The Digital Footprint of Europe’s Refugees

Migrants leaving their homes for a new country often carry a smartphone to communicate with family that may have stayed behind and to help search for border crossings, find useful information about their journey or search for details about their destination. The digital footprints left by online searches can provide insight into the movement of migrants as they transit between countries and settle in new locations, according to a new Pew Research Center analysis of refugee flows between the Middle East and Europe.1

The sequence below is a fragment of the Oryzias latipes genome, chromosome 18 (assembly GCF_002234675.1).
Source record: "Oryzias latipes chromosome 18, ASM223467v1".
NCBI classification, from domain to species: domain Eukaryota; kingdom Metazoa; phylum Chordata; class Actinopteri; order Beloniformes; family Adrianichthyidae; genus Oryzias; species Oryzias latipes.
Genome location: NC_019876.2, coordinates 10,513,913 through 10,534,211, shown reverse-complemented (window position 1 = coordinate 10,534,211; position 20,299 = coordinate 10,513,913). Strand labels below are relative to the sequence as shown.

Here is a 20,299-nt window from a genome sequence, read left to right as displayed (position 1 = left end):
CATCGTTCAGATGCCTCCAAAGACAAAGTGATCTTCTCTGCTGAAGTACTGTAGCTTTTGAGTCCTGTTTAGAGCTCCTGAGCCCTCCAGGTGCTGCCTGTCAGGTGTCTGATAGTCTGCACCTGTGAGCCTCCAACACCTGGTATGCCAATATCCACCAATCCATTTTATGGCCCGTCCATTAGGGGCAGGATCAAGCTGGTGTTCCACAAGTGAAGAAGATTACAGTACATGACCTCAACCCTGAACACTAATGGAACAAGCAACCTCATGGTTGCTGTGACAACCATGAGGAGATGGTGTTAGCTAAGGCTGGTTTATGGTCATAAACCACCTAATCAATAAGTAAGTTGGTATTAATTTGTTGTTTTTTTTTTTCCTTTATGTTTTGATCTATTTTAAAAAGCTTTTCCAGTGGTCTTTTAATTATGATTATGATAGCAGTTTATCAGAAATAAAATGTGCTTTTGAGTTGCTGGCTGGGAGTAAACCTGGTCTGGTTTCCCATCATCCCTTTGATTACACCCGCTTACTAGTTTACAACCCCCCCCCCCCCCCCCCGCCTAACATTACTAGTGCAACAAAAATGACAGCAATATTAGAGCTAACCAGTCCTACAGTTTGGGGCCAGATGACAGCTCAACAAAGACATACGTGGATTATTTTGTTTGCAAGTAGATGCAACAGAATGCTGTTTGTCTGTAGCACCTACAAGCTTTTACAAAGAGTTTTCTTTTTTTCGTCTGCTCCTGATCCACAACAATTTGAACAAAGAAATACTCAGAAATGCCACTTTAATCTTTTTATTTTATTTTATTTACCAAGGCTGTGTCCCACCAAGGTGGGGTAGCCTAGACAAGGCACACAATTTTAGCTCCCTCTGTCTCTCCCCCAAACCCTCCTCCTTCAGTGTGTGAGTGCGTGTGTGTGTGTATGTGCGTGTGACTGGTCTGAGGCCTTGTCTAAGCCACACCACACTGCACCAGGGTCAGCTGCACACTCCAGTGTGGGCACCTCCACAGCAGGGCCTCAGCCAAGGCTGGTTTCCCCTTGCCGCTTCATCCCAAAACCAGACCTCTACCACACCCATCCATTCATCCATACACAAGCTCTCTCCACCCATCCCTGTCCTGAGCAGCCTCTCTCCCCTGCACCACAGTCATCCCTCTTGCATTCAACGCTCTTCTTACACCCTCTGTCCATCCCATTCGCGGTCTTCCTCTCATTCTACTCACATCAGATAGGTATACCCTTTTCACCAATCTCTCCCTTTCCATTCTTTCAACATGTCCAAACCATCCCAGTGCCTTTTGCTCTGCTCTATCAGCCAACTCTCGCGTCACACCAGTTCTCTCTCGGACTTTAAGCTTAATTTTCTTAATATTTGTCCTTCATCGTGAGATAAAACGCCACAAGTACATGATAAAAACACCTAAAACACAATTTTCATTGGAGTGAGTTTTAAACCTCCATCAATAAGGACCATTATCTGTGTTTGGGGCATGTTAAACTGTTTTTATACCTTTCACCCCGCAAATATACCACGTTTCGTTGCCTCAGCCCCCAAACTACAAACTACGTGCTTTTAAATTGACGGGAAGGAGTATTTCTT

Refugees from just two Middle Eastern countries — Syria and Iraq — made up a combined 38% of the record 1.3 million people who arrived and applied for asylum in the European Union, Norway and Switzerland in 2015 and a combined 37% of the 1.2 million first-time asylum applicationsin 2016. Most Syrian and Iraqi refugees during this period crossed from Turkey to Greece by sea, before continuing on to their final destinations in Europe.

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